The facts disclosed in the testimony of Berry were such aB to suggest to the jury that Stapleton was either inattentive to his duty, or was for some reason disqualified to render his usu.al service as engineer. The fact that Berry got upon the engine and took hold of his arm to arouse his attention may have been understood to indicate that he was either asleep or stupefied. In short, the whole situation, as depicted by the witness, appears to have justified the inference that Oobb and Berry were substantially in charge of the engine, and that Oobb, who was an engine wiper, was attempting to act as the engineer in getting the engine back to the roundhouse, and that no one was keeping a lookout. Since there was evidence, therefore, tending to show that proper precaution was not taken while the engine was being driven through the yards, the case was properly submitted to the jury to decide whether the death of the plaintiff's intestate was attributable to the negligence of the defendant's servants. The deceased was not a trespasser upon the track. He was lawfully there in the discharge of his regular duties, and the defendant's employes owed him proper vigilance and care. McMarshall v. Railroad 00., 80 Iowa 757, 45 N. W. 1065; Erickson v. Railroad Co., 41 Minn. 500, 43 N. W. 332; Schlereth v. Railroad Co., 115 Mo. 87, 21 S. W. 1110; Whalen v. Railroad 00., 75 Wis. 654, 44 N. W. 849; Davis v. Railroad 00., 58 Wis. 646, 17 N. W. 406; Mark: v. Railway 00. (Minn.) 20 N. W. 131; Railway 00. v. White, 84 Va. 498, 5 S. E. 573. Nor do we find in the record sufficient proof of contributory negligence on the part of the deceased to have justified the court in taking the case from the jury. There was evidence, it is true, that he had been drinking that night, and was intoxicated, but the testimony upon this point was conflicting. The last person who saw him before the accident was Millaine, who says that at half past 1 o'clock he was pretty full, but was able to do his work. At that time he was going north from the depot, probably to take account of the cars that had been brought in at 12:45. It is in evidence that in the performance of his duty he carried with him two books, in one of which he made entries,of the weights of the cars, and in the other he .kept account of cars forwarded and received. The first of these books was in evidence showing entries made that night, and there is nothing in the nature of the entries to indicate that his work was imperfectly performed. The other book, that in which would have been found, if made, the entries of the last train of cars, was not produced or accounted for by the defendant. The defendant's contention that the deceased was lying upon the track at the time of his injury, or had been lying upon the track at any time that night, rests upon conjecture, and is unsupported by evidence. The fact that the lantern was overturned and extinguished and lying off the side of the track at the point where the deceased was struck, and the further fact that he was probably carried a distance of 150 feet after he was struck and before he passed under the wheels of the engine, would tend to sustain the theory that he was walking on the track at the time, rather than that he was lying upon the same intoxicated. Under such evidence, it is clear that the court would not have
NORTHERN PAC. R.CO. 11. CRAFT.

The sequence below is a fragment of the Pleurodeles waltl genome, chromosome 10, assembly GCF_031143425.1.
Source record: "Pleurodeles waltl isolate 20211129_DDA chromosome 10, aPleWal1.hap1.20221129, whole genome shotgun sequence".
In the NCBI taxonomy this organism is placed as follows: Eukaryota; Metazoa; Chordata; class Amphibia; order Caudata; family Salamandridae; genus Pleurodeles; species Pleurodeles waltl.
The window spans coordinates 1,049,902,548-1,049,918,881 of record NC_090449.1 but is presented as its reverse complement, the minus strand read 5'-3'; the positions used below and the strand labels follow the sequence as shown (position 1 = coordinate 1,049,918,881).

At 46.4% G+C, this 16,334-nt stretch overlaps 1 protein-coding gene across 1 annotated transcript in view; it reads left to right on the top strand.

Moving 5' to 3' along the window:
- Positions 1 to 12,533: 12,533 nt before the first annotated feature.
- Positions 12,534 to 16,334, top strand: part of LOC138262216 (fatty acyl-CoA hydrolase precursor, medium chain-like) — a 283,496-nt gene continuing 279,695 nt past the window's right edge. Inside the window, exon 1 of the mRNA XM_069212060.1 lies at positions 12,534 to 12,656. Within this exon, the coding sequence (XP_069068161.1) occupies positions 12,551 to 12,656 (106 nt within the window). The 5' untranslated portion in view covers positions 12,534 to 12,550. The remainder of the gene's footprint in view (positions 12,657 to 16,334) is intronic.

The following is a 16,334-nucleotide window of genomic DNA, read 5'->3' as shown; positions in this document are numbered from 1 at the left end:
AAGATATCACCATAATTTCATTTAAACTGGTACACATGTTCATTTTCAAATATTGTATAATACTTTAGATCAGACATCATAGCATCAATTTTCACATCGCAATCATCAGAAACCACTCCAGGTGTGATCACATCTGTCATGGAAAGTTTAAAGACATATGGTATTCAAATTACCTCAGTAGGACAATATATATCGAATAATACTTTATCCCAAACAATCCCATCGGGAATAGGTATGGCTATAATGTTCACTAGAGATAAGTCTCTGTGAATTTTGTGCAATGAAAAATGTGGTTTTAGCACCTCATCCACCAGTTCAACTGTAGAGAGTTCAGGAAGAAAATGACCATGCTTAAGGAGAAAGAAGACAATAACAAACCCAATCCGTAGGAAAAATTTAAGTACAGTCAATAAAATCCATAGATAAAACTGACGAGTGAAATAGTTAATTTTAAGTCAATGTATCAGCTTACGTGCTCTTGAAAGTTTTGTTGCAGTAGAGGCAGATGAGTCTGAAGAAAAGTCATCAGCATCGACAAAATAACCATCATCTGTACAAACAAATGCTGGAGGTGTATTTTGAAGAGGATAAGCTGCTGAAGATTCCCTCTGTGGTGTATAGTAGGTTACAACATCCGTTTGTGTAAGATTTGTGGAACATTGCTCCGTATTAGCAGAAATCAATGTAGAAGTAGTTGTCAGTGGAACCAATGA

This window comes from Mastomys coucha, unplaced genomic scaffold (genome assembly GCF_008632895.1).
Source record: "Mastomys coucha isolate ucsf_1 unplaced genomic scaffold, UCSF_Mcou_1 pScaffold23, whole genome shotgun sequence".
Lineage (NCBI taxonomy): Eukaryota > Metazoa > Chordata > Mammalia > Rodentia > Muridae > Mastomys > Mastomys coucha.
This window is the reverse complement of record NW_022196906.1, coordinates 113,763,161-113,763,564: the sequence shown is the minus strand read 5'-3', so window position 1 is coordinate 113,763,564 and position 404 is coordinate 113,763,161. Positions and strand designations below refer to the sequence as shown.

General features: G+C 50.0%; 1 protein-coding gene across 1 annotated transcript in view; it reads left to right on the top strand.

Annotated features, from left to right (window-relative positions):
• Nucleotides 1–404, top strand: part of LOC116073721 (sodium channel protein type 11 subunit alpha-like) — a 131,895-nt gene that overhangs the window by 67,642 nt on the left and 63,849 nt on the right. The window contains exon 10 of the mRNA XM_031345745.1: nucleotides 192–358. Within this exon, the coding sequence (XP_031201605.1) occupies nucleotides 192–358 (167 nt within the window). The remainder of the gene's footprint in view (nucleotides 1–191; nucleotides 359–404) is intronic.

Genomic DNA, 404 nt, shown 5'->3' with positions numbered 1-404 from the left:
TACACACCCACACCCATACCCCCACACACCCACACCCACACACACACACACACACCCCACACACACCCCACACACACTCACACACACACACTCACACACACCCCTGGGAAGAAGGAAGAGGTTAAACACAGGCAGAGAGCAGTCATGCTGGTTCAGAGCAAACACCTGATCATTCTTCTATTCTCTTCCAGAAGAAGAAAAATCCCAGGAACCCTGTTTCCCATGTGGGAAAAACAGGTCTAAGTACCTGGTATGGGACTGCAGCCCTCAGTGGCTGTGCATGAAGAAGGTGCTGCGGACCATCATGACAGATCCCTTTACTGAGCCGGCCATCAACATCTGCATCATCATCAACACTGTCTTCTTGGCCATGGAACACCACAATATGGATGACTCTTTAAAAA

been justified in instructing the jury that the proof of contributory negligence on the part of the decedent was such that his administratrix could not recover. The fact that the deceased was at the time of his injury under the influence of liquor or intoxicated is evidence of contributory negligence to be considered by the jury, but it does not conclusively establish that defense unless it is proven to have been the proximate cause of the injury. Holmes v. Railroad Co., 6 Sawy. 290, 5 Fed. 523; Fitzgerald v. Town of Weston, 52 Wis. 354, 9 N. W. 13; Loewer v. Sedalia, 77 Mo. 431; Cramer v. Burlington, 42 Iowa, 315; Ward v. Railroad Co., 85 Wis. 601, 55 N. W. 771; Bradwell v. Railroad Co., 153 Pa. St. 105, 25 Atl. 623. The plaintiff in error contends that there was error in the instruction of the court to the jury concerning the evidence of contributory negligence. The bill of exceptions shows, however, that no exception was taken to that portion of the charge. The question so raised cannot therefore be considered here. · It is urged that the deceased and the of the defendant who were in charge of the engine were fellow servants, in a common employment, and that therefore there can be no recovery by the administratrix. It is said that Stapleton was moving his engine along the tracks of the terminal company in pursuance of an arrangement between that company and his employer, and that he and the deceased, who was a car accountant, were both engaged in an employment necessarily bringing them in contact with passIng engines, and that they both had the immediate common object of moving, checking, and caring for the cars and engines of the defendant in the yards of the terminal company. It is true that Craft's duties were to check up the cars that came into the yard, whether they belonged to the Northern Pacific Railroad Company or to other companies, but, so far as the record indicates, he was in a distinct and separate employment from that of Stapleton, and he and Stapleton were in no sense under a common master, or subject to the same control. Stapleton's duty was solely to his employer, the Northern Pacific Railroad Company, while Craft, on the other hand, owed no duty to that company, but his duty was to his employer, the terminal company. In taking account of the cars of the Northern Pacific Company, he was not acting for that company, or in its service, but for his employer, and presumably for purposes connected with the business of his employer, by whose permission or contract the cars of the different lines came and went. The fact that three railroad lines in common used the tracks and yards of the terminal company, and the fact that the deceased, while in the regular discharge of his duties, was exposed to the risk of injury from their passing engines, does not affect his relation to those companies. In entering the service of the terminal company he assumed the ordinary risks of his employment, one of which was the risk of injury from his fellow servants; but the employes of the railroad companies who used the tracks were not his fellow servants, and he assumed no such risk as to them. If the relation between the terminal company and the Northern Pacific Railroad Company had been such that all operations of the servants of both, while in the yards of the